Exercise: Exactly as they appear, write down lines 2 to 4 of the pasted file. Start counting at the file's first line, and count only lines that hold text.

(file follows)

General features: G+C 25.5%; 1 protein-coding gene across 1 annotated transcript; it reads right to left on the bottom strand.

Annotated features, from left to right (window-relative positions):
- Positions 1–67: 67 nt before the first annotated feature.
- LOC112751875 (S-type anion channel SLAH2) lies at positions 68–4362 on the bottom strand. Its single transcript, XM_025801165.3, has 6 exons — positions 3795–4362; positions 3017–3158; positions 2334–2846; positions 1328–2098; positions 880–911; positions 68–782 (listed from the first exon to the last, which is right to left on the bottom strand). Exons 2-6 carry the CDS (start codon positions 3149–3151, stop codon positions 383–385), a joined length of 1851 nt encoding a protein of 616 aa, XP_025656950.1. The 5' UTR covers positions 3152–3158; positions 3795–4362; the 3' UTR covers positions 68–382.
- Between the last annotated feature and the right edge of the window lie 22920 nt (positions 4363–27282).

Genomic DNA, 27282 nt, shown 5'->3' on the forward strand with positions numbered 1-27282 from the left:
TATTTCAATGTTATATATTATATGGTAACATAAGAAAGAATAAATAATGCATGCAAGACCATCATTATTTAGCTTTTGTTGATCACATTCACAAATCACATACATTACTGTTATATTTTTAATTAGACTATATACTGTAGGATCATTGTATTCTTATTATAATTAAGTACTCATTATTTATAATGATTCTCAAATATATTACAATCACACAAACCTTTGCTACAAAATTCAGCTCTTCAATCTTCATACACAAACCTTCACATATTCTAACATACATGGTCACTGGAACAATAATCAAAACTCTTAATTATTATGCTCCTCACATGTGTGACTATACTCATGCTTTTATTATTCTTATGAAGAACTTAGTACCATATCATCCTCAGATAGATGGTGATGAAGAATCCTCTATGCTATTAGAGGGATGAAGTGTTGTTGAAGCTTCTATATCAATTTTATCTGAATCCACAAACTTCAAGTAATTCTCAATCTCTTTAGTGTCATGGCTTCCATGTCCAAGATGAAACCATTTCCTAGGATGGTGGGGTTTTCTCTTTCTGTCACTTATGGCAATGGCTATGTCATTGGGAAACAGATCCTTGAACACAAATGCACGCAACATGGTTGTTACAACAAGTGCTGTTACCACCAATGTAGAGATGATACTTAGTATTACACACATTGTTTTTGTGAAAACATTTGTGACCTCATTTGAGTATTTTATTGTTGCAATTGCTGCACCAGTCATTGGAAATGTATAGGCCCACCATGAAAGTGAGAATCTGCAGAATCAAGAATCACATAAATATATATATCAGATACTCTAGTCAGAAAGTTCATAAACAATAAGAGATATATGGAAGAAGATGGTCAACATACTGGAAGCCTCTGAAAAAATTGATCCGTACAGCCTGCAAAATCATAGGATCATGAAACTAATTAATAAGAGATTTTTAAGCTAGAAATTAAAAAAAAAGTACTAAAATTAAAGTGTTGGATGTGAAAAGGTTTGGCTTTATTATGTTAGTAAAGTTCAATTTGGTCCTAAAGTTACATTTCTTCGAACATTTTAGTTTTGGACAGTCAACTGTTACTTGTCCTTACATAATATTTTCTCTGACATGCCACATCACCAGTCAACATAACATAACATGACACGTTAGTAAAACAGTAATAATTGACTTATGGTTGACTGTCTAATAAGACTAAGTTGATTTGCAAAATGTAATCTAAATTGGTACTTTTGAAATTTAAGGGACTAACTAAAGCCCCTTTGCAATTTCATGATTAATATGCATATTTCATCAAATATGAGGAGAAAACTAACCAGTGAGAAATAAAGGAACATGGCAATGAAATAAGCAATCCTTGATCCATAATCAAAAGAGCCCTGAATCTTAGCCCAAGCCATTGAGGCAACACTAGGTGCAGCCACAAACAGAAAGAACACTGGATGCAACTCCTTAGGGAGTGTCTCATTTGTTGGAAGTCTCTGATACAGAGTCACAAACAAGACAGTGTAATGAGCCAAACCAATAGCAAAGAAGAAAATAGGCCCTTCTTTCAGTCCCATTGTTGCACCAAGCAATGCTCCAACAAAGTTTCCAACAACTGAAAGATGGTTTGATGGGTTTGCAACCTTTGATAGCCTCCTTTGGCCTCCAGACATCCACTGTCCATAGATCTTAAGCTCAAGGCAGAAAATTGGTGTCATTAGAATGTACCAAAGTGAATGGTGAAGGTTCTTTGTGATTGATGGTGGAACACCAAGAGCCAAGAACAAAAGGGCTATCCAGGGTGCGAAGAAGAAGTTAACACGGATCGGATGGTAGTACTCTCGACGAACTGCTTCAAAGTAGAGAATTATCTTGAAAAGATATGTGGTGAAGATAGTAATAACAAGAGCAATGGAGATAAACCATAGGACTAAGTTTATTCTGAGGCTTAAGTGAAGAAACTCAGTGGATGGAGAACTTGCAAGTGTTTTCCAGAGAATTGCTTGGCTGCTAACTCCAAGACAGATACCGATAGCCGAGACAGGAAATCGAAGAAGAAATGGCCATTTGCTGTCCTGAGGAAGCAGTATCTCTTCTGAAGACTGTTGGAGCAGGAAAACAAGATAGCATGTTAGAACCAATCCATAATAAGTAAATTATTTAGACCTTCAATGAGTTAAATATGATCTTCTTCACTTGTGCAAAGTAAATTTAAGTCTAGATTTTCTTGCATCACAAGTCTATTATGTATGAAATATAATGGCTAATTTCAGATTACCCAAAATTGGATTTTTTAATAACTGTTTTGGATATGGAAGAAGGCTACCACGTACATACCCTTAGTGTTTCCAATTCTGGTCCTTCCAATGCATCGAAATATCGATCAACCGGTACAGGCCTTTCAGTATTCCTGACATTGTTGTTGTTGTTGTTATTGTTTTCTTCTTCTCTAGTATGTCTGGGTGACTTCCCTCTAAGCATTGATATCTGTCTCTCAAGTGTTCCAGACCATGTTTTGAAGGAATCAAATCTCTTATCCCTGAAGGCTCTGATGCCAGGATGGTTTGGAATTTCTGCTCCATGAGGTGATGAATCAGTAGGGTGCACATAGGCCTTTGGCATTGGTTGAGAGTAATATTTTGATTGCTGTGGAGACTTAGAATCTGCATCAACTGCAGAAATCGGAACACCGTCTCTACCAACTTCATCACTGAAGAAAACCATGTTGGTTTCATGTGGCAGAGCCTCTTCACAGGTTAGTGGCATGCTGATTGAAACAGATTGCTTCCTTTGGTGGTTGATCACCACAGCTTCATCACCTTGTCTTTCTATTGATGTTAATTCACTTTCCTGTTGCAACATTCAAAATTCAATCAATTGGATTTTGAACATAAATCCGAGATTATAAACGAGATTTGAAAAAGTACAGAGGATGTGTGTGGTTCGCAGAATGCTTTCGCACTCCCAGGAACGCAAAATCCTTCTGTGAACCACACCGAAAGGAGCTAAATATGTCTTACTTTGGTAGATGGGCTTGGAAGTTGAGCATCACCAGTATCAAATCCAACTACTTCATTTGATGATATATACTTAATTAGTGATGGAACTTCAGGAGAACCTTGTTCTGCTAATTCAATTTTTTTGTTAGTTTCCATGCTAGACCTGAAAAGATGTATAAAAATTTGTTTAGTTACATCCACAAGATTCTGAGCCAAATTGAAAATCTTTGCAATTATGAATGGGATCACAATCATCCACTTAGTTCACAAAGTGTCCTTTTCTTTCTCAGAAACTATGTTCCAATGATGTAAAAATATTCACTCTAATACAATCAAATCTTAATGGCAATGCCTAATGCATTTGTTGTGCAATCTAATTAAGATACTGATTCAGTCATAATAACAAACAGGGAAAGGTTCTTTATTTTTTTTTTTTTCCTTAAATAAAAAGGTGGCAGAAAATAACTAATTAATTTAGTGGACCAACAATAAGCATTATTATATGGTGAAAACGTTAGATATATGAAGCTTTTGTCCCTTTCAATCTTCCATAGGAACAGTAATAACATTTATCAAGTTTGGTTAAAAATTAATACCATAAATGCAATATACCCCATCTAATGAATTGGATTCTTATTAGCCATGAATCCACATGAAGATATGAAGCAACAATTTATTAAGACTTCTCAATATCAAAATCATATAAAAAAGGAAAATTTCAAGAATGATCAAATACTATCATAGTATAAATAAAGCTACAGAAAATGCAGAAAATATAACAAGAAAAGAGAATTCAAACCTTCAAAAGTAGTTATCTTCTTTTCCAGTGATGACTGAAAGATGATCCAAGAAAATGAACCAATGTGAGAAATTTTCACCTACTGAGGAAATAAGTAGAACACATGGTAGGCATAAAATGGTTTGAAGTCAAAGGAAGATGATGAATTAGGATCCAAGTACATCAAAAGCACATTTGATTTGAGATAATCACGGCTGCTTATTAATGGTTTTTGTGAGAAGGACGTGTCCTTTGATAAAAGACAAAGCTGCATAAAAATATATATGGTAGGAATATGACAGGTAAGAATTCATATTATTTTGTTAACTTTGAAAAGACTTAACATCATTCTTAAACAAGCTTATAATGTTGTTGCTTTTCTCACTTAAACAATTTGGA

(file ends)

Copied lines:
Annotated features, from left to right (window-relative positions):
- Positions 1–67: 67 nt before the first annotated feature.
- LOC112751875 (S-type anion channel SLAH2) lies at positions 68–4362 on the bottom strand. Its single transcript, XM_025801165.3, has 6 exons — positions 3795–4362; positions 3017–3158; positions 2334–2846; positions 1328–2098; positions 880–911; positions 68–782 (listed from the first exon to the last, which is right to left on the bottom strand). Exons 2-6 carry the CDS (start codon positions 3149–3151, stop codon positions 383–385), a joined length of 1851 nt encoding a protein of 616 aa, XP_025656950.1. The 5' UTR covers positions 3152–3158; positions 3795–4362; the 3' UTR covers positions 68–382.